However, the greatest mystery was why the vile Aussie pub rock of The Living End rated a premium early evening slot on a main stage. Musically, they were the equivalent of watching a drunk playing air guitar while a monkey repeatedly hit you on the head with a wrench.

Listening to them turned me into The Living Dead. Sadly I'd had such a long, awful, disappointing day that, after a depressingly underwhelming performance by the Arctic Monkeys, I decided, in disgust, to flee the stadium before Neil Young gave what I'm told was a memorable performance. I'd regret not seeing him if I wasn't overwhelmed by the greater regret that I'd gone to the BDO at all. If the event has one undeniable attraction, it is that it affords people-watching opportunities on a scale that Auckland rarely offers in such concentrated doses.

Never will you see so many idiots in one place. There is the No Shirt Guy who, like a reef fish, always moves about with a school of other No Shirt Guys. The school always travels at great speed and with apparent purpose. It is possible they believe that by proceeding at such a pace they will not get sunburnt, though it's more likely they're attempting to show off their pecs to as many women as possible in the shortest possible time in the hope of getting a leg over. An equally entertaining species is the Like Totally Out Of It Dude. I spotted my first an hour or so after I arrived, late morning.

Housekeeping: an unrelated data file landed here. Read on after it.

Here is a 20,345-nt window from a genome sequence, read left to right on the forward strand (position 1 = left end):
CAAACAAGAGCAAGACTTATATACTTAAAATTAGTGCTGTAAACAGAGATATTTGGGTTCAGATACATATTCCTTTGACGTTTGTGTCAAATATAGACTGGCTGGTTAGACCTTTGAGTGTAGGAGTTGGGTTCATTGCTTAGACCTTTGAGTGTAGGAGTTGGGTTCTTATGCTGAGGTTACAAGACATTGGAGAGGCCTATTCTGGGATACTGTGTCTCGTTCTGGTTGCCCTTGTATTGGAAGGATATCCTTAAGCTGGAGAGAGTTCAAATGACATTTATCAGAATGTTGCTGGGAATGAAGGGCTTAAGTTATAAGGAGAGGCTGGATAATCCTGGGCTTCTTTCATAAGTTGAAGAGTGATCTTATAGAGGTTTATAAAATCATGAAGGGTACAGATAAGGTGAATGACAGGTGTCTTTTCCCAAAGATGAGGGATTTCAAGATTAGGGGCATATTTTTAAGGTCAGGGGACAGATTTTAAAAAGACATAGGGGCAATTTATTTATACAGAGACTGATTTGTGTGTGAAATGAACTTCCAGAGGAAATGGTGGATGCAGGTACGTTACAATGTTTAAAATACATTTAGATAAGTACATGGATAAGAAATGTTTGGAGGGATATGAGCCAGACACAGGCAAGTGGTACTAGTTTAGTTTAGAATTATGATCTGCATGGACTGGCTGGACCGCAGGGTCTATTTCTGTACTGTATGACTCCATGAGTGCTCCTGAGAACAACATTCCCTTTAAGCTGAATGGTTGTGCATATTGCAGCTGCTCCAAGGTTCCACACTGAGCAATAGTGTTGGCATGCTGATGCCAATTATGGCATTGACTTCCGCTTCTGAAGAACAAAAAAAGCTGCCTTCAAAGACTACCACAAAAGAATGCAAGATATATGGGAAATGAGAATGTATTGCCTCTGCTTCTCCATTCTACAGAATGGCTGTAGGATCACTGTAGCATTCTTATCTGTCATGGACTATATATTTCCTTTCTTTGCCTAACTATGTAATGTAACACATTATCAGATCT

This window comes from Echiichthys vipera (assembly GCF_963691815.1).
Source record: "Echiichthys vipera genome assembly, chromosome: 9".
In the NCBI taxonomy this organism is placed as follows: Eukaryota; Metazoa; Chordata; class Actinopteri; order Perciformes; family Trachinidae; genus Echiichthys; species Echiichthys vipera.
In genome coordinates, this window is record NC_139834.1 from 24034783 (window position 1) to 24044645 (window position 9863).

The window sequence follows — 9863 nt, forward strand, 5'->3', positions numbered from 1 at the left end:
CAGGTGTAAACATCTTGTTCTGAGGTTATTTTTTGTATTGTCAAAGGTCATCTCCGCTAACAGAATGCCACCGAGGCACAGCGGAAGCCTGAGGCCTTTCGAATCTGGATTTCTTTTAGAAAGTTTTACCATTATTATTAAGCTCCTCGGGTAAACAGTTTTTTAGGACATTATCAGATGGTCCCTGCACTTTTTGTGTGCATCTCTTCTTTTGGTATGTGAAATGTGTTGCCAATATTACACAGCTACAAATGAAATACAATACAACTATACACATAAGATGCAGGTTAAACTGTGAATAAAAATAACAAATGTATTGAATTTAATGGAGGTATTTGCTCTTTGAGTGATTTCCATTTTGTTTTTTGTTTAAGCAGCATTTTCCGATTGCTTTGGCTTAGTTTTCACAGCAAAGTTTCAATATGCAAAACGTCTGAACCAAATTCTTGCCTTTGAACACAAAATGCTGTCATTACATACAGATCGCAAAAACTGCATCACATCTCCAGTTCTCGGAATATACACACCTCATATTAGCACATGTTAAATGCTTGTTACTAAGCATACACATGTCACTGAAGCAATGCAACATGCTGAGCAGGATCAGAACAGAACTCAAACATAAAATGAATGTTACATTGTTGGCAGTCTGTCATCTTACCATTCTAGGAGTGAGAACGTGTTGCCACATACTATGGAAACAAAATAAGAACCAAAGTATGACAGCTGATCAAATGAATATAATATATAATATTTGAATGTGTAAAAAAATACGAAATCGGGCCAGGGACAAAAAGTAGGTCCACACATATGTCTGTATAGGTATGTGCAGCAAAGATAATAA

There he was, stumbling about, eyes like flying saucers, freeeakin' out maan. Whatever he was on, he'd obviously exceeded the maximum dosage and then some, poor devil.

The most annoying and ubiquitous breeds are surely the Alt-Guy and Boiler Room Boy. The first wears a mysterious combin-ation of two aesthetically unappealing elements: the trucker cap, which is clearly some sort statement of faux machismo, while his Joe 90 glasses scream still-living-with-his-mum-while-studying-to-be-an-architect. Why you would put these things together I have no idea. It must be an alt-irony thing.

Boiler Room Boy is actually Boy Racer Boy minus the wheels. At the sound of thudding bass noise he will, no matter where he is standing (say waiting for a pie or a pee), immediately start dancing on the spot. Well when I say "dancing", I mean a series of body spasms with a stupid smirk.

As amusing as these characters are, they are little compensation for what amounted to spending $125 plus travel expenses and hot dogs for a long day in the sun, spent traipsing from one annoyance to another. A rumour floated about last year that this year's Big Day Out might well be the last. No such luck. I'd say good riddance to the disappointing bands, the filth, the people, the heat, the God-awful food and the most hopeless venue imaginable for a music festival.

But if you are thinking of attending this year and are over 40, like wearing a shirt, detest boy racers and stoners, wish to be treated like an adult and prefer not to be surrounded by barbed wire while drinking, here's my advice: stay home, you'll be much happier having a Big Day In.

* Big Day Out is at Mt Smart Stadium, Auckland, on January 15.

- NZ Herald